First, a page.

Fort Simpson councillor resigns amid conflict of interest investigation

A Fort Simpson councillor has resigned amid a conflict of interest investigation. 

Darrell White, the village’s senior administrative officer,  confirmed that two-term councillor Michael Rowe tendered his resignation Wednesday, weeks after council voted to start conflict of interest proceedings against him.

Council voted on April 9 for the town’s lawyer to file a motion to the Supreme Court to figure out whether councillor Rowe violated Section 2 of the N.W.T Conflict of Interest Act. 

Councillor Michael Rowe says he resigned Wednesday to spend more time with family and because he did not believe in the direction Fort Simpson council was taking. (Submitted by Michael Rowe)

That section of the Act can determine whether the direct or indirect interest of a council member in a contract with a municipality or board has been disclosed at any time before or after it is discussed. 

The law also suggests that any council member with a conflict of interest should excuse themselves from discussion or votes.

The resolution addresses the “actions” of councillor Rowe at a February 10 meeting of council but does not go into detail on what that behaviour was. 

Rowe told CBC he thought about resigning for “a couple of months” before the conflict of interest action started. 

“I thought my time could better be spent with family,” he said in an interview. “I tried to stick it out as long as I could, but it was just going in a way that I couldn’t be apart of.”  

Vehicle maintenance package offered to councillors

Barely three minutes into at February 10 meeting, Rowe moved from his council seat to join his father, Pat Rowe, at the head of the table to represent their automotive company, P.R. Contracting Ltd.

Michael Rowe explained in the meeting that he had recently taken over as P.R. Contracting’s operations manager. 

He then details the services that the company offers, including a notification system that would let the village know when their vehicles need to be serviced, before offering council a “full maintenance package” for their vehicles if they decide to work with P.R. Contracting. 

Michael Rowe (bottom left) and Pat Rowe (second on the bottom left) make their case to Fort Simpson council that they should be in charge of maintaining the village’s vehicle fleet. (YouTube)

“I just want to know from the village of Fort Simpson, if there is any interest in working with P.R. Contracting and can we set this up?” he asked council.

“All it does is it save you guys money.” 

‘I find it a bit of a slap in the face’

Councillors asked during the meeting if the village had their own experts that could look into the quality of their vehicles. 

White said the town will be receiving territorial asset management software in the near future that would track any problems with their fleet, and that more information would be available at a private meeting. 

Rowe then asked for an invitation to this meeting, “so I can bring my, our program,” to the table.  

“I find it a bit of a slap in the face,” Rowe said, referencing the council’s decision to hold a private meeting.  

“I don’t understand what the issue is. We have a licensed shop with combined 70 years of service … and we have to wait a few weeks for a committee meeting to see if we’ll get any work out of it?”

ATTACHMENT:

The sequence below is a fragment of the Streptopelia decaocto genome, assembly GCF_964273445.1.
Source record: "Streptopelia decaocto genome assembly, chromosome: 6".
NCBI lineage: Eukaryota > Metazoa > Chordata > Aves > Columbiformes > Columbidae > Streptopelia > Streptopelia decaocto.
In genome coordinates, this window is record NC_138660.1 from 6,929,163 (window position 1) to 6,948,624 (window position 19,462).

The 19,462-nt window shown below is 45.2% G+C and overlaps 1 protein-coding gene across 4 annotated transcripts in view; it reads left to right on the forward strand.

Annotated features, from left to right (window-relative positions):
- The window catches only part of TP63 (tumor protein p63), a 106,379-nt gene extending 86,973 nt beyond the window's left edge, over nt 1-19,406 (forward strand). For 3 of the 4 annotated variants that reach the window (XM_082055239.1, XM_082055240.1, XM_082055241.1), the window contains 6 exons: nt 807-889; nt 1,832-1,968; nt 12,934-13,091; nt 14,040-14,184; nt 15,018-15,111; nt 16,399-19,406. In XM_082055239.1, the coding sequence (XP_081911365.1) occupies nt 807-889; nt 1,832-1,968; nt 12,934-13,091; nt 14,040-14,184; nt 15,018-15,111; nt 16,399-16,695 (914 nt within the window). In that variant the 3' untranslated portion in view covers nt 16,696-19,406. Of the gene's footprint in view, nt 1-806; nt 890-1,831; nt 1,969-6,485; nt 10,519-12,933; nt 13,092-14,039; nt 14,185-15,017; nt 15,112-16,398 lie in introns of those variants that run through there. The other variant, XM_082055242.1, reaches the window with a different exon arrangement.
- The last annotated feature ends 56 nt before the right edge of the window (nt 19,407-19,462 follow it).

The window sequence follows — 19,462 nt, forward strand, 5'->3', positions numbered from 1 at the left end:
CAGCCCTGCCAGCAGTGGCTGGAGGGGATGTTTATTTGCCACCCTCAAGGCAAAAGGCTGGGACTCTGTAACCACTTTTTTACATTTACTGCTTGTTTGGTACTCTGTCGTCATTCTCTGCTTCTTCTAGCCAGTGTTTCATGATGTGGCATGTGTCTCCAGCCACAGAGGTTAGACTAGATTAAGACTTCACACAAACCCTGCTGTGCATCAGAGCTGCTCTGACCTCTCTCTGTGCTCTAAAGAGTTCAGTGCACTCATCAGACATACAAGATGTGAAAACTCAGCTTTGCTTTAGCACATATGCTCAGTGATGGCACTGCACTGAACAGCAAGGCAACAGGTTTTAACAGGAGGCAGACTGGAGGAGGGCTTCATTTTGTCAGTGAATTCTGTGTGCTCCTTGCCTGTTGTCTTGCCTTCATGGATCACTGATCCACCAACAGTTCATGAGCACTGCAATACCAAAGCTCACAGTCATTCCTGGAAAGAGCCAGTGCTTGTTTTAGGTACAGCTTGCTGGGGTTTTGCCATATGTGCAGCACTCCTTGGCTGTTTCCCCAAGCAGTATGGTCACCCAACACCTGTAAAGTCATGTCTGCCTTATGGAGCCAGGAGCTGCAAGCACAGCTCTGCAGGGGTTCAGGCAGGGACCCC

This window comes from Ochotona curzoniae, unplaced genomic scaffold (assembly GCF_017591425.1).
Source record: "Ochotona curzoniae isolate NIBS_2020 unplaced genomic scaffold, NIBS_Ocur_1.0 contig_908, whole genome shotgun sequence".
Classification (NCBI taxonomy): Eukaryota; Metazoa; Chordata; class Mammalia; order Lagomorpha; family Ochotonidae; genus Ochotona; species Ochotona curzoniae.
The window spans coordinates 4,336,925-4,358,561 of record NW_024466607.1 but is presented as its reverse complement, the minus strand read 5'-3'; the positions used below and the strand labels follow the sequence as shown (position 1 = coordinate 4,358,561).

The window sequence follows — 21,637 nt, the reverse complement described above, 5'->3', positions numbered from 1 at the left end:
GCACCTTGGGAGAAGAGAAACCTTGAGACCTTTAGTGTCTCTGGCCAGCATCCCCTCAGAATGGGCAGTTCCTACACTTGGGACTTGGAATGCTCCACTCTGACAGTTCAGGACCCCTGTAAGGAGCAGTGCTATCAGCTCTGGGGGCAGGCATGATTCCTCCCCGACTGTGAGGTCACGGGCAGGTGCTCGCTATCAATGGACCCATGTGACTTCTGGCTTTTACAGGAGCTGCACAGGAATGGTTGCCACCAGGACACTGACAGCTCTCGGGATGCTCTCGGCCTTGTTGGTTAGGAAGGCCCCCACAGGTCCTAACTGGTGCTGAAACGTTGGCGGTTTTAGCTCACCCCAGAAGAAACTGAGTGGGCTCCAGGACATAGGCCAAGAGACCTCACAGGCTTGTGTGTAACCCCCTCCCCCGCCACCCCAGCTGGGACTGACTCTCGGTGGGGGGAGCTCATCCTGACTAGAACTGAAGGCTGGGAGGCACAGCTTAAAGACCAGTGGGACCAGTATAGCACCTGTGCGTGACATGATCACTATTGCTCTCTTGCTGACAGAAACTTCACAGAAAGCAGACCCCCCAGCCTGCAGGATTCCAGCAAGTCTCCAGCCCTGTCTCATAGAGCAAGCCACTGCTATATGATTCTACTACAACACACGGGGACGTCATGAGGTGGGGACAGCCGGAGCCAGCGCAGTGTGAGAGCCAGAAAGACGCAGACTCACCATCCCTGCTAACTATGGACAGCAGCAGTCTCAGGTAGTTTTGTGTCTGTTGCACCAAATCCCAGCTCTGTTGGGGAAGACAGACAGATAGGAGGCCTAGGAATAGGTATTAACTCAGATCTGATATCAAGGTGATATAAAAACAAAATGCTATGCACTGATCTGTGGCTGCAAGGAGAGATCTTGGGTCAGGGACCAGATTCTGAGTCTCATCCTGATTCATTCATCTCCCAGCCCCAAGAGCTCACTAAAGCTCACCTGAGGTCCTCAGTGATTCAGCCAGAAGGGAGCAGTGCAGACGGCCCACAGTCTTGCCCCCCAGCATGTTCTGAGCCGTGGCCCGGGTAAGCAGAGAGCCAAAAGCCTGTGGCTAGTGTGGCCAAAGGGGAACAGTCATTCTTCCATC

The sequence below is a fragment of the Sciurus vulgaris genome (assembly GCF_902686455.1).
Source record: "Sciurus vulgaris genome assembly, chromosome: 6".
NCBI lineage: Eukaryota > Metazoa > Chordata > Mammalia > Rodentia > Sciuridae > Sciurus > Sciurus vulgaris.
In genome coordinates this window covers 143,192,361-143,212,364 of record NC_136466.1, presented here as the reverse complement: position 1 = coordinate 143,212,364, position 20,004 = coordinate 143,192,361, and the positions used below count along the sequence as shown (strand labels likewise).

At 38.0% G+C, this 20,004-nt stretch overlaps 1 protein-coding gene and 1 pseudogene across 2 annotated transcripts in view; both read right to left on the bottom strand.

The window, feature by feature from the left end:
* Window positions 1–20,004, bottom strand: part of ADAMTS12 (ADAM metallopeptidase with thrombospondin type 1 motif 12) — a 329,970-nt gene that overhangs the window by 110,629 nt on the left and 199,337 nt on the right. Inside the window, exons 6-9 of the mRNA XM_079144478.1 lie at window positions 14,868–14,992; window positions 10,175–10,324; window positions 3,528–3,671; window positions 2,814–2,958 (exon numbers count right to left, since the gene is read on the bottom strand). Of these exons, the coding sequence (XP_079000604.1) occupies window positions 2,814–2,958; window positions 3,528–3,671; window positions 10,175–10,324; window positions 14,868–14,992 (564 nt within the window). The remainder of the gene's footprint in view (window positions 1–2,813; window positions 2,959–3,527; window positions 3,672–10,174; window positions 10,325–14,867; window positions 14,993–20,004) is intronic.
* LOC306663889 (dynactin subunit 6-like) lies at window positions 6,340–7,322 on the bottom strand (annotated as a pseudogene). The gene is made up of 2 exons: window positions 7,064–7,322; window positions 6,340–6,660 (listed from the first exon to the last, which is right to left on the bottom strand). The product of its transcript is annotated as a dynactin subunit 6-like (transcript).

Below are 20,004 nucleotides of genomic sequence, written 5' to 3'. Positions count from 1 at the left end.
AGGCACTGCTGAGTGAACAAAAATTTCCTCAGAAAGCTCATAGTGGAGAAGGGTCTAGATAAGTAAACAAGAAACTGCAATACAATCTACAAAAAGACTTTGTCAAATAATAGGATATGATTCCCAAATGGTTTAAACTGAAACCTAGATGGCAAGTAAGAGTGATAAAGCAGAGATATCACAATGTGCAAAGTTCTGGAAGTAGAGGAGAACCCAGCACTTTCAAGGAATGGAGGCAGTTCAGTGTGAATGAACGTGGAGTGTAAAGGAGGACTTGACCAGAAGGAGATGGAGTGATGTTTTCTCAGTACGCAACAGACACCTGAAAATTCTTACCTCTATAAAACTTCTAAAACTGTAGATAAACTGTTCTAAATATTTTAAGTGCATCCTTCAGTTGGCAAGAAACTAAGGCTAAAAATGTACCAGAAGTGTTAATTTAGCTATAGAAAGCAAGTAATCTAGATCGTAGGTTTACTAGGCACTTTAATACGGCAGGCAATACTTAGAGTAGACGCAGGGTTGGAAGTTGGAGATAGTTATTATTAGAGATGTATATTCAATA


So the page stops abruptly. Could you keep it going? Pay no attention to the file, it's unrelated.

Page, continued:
Sean Whelly, Fort Simpson’s mayor, said at the February 10 meeting of council that there was ‘nothing wrong’ with the Rowe’s proposal to maintain the village’s vehicle fleet. (CBC)

Mayor Sean Whelly suggested in the meeting that “there’s nothing wrong” with the Rowes’ offer, and that the village will reach out ahead of their March 9 meeting with the results of an internal assessment. 

Whelly did not respond to an interview request. 

P.R Contracting’s offer is not listed as an item of business on the March 9 council agenda. However, it does include a “legal matters” in-camera session. 

‘I saw something that was being done wrong’

Speaking to CBC, Rowe said he does not see any conflict of interest issues with his presentation at the meeting. 

“In a town of 1,200 people, you’re going to be involved in the community,” Rowe said. “I saw something that was being done wrong, I took steps to try and rectify it, and this is what happened.” 

P.R Contracting’s advocacy to fix the village’s vehicle fleet pre-dates his election to council, Rowe said.

At every meeting of council, Rowe continued, there are issues brought up by members of the community that often go ignored by the village’s leadership. That is what led to his resignation, he maintained. 

“We’re not fixing the problems, we’re just moving on and pretending that it’s business as usual. That’s not right,” he said.

Special council meeting to discuss how to fill Rowe’s seat 

The resolution to start conflict of interest proceedings against Rowe was passed April 9 in a 5-3 vote. 

Councillor Rowe was permitted to vote against the resolution.  

Under the N.W.T Conflict of Interest Act, the village’s legal team had up to three months to file the necessary paperwork. 

The Act also says that legal action cannot be taken against a council member that does not hold office whenever the paperwork is filed — meaning the village’s legal action could be rendered void by Rowe’s resignation. 

Council will be holding a special meeting on Monday April 27 to discuss next steps, including how to fill Rowe’s council seat.

Rowe said he hopes his replacement will continue to “hold the village accountable.” 

Source link

Leave a Reply

Your email address will not be published. Required fields are marked *